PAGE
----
Then pretty quickly another white man is found dead with a black man next to him and holding the white man’s privates.  Then this black corpse also disappears. The thing is by looking at the crime photos, this black corpse seems to be the same black corpse as was found at the first murder.  

The Mississippi State Police take up investigating, but don’t get very far with the local rednecks and the sheriff isn’t at all happy to have these black State Police in town. It turns out the white shooting victims  are actually serious racists from the families who lychee young Emmitt Till back in 1955.  The Mississippi Bureau of Investigation is called. 

This is when the detectives meet Mama Z, the 105-year old local collector of US lynching stories, histories, news articles. It turns out there are strange, similar murders occurring all over the country. 

The book falls into the horror, who-done-it,” fantasy genre(s) but brimming with satire and even slap-stick comedy. I can’t say that I loved it in the conventional sense of loving a book, but it’s edgy, very funny and truly original as well as being wonderfully well written. It set my thinking back a notch as it’s even somewhat shocking in this day and age.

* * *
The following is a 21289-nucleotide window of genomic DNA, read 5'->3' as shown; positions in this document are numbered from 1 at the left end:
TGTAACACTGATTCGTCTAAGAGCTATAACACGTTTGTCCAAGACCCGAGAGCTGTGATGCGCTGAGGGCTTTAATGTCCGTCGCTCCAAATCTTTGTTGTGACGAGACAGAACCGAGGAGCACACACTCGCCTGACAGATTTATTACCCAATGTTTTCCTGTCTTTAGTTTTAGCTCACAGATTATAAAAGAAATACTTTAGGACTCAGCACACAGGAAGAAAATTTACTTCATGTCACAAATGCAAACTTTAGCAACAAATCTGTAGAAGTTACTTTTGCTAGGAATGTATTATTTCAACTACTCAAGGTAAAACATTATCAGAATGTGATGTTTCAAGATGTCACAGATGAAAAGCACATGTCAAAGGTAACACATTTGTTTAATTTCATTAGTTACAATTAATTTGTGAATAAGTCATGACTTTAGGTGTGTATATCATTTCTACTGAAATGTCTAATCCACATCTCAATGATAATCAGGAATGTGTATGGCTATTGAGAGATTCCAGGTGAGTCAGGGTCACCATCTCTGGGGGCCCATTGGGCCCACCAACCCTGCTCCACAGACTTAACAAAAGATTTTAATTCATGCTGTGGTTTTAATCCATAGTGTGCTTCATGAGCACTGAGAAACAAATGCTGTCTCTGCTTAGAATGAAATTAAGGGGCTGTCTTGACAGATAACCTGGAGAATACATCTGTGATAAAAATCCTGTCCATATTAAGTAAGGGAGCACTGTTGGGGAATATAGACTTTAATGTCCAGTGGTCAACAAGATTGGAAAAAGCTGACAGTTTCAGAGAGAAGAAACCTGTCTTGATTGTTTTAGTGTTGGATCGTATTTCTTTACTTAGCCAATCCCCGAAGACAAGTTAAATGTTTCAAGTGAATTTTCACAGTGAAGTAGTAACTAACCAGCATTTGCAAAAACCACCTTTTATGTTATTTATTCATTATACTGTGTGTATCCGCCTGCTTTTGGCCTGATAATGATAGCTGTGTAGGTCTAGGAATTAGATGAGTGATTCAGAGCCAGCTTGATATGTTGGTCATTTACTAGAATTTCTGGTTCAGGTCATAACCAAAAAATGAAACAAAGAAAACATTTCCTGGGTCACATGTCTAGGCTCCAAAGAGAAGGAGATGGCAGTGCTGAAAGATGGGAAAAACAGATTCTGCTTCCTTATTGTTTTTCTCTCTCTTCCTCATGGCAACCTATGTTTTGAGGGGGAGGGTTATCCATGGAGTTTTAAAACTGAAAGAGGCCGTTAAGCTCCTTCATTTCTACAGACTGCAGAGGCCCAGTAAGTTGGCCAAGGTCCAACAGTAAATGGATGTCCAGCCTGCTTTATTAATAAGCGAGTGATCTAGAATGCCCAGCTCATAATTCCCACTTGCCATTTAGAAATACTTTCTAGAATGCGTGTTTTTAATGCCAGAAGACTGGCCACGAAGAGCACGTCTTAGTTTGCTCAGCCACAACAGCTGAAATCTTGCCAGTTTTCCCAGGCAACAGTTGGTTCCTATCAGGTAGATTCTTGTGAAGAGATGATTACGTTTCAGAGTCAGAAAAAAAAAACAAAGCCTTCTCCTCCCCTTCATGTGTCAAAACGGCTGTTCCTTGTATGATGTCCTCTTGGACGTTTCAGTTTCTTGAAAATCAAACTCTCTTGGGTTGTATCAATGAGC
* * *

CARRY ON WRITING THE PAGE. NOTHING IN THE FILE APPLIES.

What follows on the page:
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The Maid ~ by Nita Prose

Molly is a maid at a luxury hotel. Because of who she is in many ways, she loves everything about her job and being in that environment. She and her guardian grandmother were quite poor until she got this job. But although she loves cleaning she says she really has no friends. She lived with her beloved grandmother but Grandma died 9-months prior to the story’s opening.  Molly appears to have Asperger’s – or is on the spectrum anyway.  Her grandmother had explained things to her and Molly is full of things Granny said.